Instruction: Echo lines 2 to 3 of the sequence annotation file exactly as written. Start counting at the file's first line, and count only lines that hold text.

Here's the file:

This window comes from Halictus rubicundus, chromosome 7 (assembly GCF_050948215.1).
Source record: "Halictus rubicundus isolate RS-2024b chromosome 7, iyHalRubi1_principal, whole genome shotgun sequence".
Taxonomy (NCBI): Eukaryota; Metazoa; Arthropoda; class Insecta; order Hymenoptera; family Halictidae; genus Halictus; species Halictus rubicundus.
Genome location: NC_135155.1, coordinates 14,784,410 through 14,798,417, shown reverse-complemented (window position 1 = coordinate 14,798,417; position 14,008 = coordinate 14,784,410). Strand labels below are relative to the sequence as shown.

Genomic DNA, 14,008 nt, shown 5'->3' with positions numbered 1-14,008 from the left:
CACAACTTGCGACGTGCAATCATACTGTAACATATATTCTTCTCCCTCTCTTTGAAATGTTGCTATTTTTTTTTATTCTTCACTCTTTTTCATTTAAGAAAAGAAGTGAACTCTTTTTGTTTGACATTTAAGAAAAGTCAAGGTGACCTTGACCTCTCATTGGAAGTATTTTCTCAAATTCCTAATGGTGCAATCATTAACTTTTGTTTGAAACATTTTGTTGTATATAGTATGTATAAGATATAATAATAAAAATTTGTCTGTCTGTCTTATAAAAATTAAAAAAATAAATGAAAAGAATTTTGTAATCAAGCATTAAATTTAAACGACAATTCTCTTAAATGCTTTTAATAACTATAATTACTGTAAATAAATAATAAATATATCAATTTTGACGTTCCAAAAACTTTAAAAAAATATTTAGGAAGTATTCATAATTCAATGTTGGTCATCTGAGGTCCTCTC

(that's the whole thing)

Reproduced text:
Source record: "Halictus rubicundus isolate RS-2024b chromosome 7, iyHalRubi1_principal, whole genome shotgun sequence".
Taxonomy (NCBI): Eukaryota; Metazoa; Arthropoda; class Insecta; order Hymenoptera; family Halictidae; genus Halictus; species Halictus rubicundus.